Business email fraud – financial scams under the guise of authority

A 1,300% increase in losses resulting from business email compromise is nothing short of an epidemic.

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[This article was co-written with Daniel Shkedi, a product marketing manager at BioCatch.]

A CFO at a cybersecurity startup receives an urgent email from his CEO, who happened to be on a business trip at the time. “David, we need to transfer $40,000 to X this morning to lock in a discount price from this supplier. The bank details are below. I will be in a meeting so please confirm with me by email it was done. Thank you.” The CEO returns to the office later that day and the CFO proudly tells him that the transaction has been completed. “What are you talking about?” says the CEO. “I never asked you to transfer any funds!”

This is Fraud Stories, a monthly blog focused on digital identity and online fraud, one of the most defining issues of our day.

CEO fraud losses exceed $3 billion per year

Business email compromise, also known as CEO fraud, is a scam in which fraudsters spoof company email accounts of senior executives or the CEO, impersonate them, and send emails to financial departments trying to deceive them into executing payments.

Business email compromise is sophisticated and hard to spot because it tends to target businesses that work with foreign suppliers and/or businesses that regularly perform wire transfer payments. The scam is carried out by fraudsters who compromise the email accounts of known contacts of their victim and represents a 2-part attack since it usually originates with social engineering or computer intrusion techniques to gain access to the CEO’s email account in the first place. The fraudster then uses the access to send the message to the victim requesting the money transfer.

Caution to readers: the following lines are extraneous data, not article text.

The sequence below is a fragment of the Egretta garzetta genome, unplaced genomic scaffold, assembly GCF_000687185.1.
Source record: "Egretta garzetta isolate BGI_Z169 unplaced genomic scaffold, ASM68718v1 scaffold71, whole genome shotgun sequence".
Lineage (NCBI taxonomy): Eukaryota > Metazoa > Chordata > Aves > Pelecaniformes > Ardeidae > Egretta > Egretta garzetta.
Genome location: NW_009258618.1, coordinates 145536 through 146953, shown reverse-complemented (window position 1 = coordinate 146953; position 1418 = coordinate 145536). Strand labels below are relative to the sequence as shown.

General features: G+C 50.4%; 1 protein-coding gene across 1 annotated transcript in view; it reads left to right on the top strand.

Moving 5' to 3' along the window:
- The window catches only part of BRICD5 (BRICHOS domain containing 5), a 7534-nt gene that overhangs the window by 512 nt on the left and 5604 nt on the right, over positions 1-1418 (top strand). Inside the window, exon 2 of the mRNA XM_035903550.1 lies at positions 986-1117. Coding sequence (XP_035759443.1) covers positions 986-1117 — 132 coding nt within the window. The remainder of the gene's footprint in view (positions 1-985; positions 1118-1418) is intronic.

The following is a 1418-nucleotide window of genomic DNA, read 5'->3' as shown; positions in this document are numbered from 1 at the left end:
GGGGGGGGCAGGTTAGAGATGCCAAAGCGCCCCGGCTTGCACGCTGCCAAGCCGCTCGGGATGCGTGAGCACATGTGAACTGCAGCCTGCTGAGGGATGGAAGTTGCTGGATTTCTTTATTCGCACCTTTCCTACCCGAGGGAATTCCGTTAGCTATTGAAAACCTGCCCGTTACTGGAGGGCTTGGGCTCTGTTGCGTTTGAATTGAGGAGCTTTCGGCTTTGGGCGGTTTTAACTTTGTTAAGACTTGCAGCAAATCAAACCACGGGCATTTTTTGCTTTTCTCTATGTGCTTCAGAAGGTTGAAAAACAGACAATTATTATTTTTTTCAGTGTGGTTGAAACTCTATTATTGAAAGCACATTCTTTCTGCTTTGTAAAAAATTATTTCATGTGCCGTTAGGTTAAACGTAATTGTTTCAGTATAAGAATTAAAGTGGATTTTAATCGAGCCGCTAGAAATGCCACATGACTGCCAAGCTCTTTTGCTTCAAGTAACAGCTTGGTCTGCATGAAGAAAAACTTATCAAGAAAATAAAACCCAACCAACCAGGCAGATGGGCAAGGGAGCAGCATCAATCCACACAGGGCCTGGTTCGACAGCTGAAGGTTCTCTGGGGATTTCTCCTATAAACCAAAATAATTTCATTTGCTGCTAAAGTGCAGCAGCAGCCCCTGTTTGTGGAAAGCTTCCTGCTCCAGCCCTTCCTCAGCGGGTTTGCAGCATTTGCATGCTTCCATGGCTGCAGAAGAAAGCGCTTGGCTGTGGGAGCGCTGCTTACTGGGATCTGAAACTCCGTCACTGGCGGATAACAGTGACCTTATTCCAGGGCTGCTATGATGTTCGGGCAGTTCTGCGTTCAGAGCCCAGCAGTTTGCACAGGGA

According to the Federal Bureau of Investigation, from January 2015 to June 2016, fraudsters had stolen approximately $3.1 billion from more than 22,000 victims through this type of fraud, marking a 1,300% rise in losses. And in a recently released video, Citibank calls business email compromise the most dangerous online scam, where about one in four victims in the United States respond and transfer money to fraudsters.

Types of CEO fraud emails

  • “I’m unavailable” emails: Just like in our fictional anecdote above, the fraudster impersonating the CEO supposedly needs an urgent transaction done and mentions that he will not be available.
  • Direct billing emails: The CEO supplies a list of details for a money transfer, including amount, bank account number, SWIFT code, route number, and requests that the payment be processed immediately. It will typically be to a new account.
  • CEO emails with malware: The CEO sends an email with a supposed invoice attached. Once opened, the attachment injects malicious code to create a “backdoor,” which can enable further attacks to the internal network of the organization and enabling post-login account takeovers into corporate online banking accounts. 

Malicious persuasion under the guise of authority

The use of the CEO’s name and email address has a powerful psychological effect on employees that creates a sense of authority and legitimacy. If you are a typical employee that wants to excel in the workplace, in most cases you will take such an email very seriously and comply. Psychologists call this phenomenon the “authority bias,” the attribution of greater importance to opinions or requests by authority figures without any regard to content. This effect makes this type of fraud especially cunning and much more dangerous than other types of email scams, because of its disarming effect on individual judgment and critical thinking.

Organizational practices and safeguards

Preventing business email compromise requires a series of practices to strengthen your organization’s security posture. Here are three basic steps to take:

  1. Create training programs for employees to educate them about the risk of CEO fraud, how to recognize phishing emails and what practicing “good cyber hygiene” means.
  2. Develop rigid payment authorization processes with financial personnel, using various confirmation methods (e.g., large payments require written or verbal confirmation).
  3. Incorporate dynamic authentication protocols that go beyond traditional verification to enable access to email accounts.

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